In the diagram above, we can map how data might flow from your main Agility Instances into the various tools and output destinations across your organization. Note that this is just an illustration of one possible scenario – your own structures will be unique to you. Which is why the process of building your Content Stack including a detailed Content Strategy so important.
In the short term, it’s important to determine what roles and responsibilities you need to have filled in order to get started. Keep in mind the likely responsibilities necessary for long-term success. Consider these roles and make decisions on whether these will be external or internal responsibilities.
You don’t need to get everyone in a big room all at once, but it behooves you to build rapport between these groups. It’s much easier to do a great job on your own work as an approver if you understand the strategic goal of the content, who composed the content, who edited, whom the developer works for and with, and so on.
Also, having a clean structure for developers to pull content from will, in turn, give your editors the ease of use. A benefit to this is being able to future proof as you add content and channels. This will allows you to avoid a “spaghetti-like” structures which can get very confusing and messy. This will be a lot easier to extend your current structures, and you don’t need to start from scratch.
In the long term, it will be faster to onboard new editors or developers if the structures are clear and understandable.
Once you define teams and assigned roles, you are ready to tackle Content Architecture.
Creating an effective Content Architecture that will stand the test of time is never easy, but with some guidance and a solid understanding of who will be working with what content (detailed later in the Content Workflow) and what they need, we should be able to craft a scalable structure. Remember, hard work here will pay dividends later, as our initial Architecture plans will become the foundation for how the organization manages content.
Until you define your Content Workflow in terms of human resources and stateful mechanisms, you won’t be able to completely define your Content Architecture. Similarly, as you work through your Content DevOps checklists, you may need to add pieces to the architecture. In some cases, it may be data that needs to be included that you had forgotten about, but allow and expect significant back and forth with your different teams. Also beware of the trap of allowing the needs of the lower items on the Content Stack determine too much of how the structure works. The shape of the foundation needs to accommodate the rest of the building but must have its own integrity to support the whole structure.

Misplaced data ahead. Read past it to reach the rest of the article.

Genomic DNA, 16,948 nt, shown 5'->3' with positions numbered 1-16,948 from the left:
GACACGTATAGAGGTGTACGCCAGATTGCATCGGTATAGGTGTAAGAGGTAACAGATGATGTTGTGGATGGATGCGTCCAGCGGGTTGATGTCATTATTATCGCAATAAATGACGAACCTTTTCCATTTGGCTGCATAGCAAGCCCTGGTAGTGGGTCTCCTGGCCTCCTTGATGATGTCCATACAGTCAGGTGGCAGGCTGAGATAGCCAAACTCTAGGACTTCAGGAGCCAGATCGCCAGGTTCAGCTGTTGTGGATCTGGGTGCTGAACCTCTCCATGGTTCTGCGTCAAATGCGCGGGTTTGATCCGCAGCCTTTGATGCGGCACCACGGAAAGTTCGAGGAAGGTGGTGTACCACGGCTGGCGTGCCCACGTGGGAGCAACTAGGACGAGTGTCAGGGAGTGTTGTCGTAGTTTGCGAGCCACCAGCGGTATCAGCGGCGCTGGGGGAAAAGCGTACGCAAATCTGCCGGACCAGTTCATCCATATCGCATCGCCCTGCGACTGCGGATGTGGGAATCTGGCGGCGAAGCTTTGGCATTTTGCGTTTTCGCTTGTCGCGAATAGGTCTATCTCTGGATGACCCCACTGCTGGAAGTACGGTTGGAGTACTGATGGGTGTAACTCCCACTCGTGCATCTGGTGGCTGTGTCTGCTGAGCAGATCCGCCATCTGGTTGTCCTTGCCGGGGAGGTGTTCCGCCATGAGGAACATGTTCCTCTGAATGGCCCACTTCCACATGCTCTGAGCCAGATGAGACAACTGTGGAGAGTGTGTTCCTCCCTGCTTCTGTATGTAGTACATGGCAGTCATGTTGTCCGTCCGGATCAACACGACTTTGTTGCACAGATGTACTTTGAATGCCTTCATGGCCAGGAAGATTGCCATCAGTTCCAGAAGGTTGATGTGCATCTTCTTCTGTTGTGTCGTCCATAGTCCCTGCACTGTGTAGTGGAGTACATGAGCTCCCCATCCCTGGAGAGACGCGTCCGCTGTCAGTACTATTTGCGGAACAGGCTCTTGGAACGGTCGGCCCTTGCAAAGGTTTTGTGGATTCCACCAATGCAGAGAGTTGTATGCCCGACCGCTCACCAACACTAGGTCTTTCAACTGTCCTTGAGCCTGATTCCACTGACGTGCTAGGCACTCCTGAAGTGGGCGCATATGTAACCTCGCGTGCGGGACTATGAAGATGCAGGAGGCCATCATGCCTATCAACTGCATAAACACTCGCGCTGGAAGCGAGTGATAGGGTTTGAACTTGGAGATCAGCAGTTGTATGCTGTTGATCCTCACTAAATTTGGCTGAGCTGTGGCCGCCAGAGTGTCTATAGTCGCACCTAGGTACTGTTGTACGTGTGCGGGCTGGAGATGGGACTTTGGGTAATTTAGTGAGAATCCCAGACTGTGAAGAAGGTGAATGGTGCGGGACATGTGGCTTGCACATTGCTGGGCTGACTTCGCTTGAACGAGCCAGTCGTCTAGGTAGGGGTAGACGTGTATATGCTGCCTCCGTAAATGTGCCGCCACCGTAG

First, as an example, we’ll take a look at the components of a Content Architecture. We see 2 distinct layers of components – Shared Content and Pages.
The ability to architect and manage your content without worrying about its delivery is a huge bonus with a headless CMS. Its ease of use allows developers to build out content and its interface for your front-end users without the complexities that come with it. Content editors can relate their content types in different ways, but the interface usability also allows them to manage their content however they’d like.
The Shared Content section acts much like a Content Database: it provides Content Lists and single Content Items that can be referenced by name and reused anywhere you like. Consider the previous example with 3 Instances, the first of which was the Main Instance including Corporate Content and Branding. Here’s how we might use that Main Instance.
We’ve determined that we want to have Executive Team Bios, Terms & Conditions, and Job Posting under the Corporate Content umbrella. Those will likely be a List (bios), an Item (terms and conditions document/copy), and a List (job openings) respectively. Similarly, we’ve determined the kinds of Content that we feel should live under Branding. You can easily brainstorm this kind of Content with your teams internally and come up with all sort of Content that is important to you, then organize effectively.
Next, it will be time to decide what data in each of those content types you need to capture, what those data types are, and how they might relate to each other. We won’t look into that level of planning in this document since it is a whole topic on its own and different in every organization.
Channels, Sitemaps, Pages and Modules
Content Architecture really shines through the clouds by allowing you to create multiple ad-hoc hierarchical structures. That’s a fancy way of describing a “Sitemap,” which we use to define and manage Pages within a specific Digital Channel on a Website. Sure, we want to be able to use our Content we need to, but often the primary output is a website. Giving your team an easy way to find, edit, approve, and publish pages on your website is often a top-level priority for marketing teams, so getting this portion of the Architecture right is imperative.
The important elements of the sitemap structure are:
- Digital Channels
- These are the top-level grouping that a sitemap can live under. You can use it to delineate anything that needs its own hierarchy.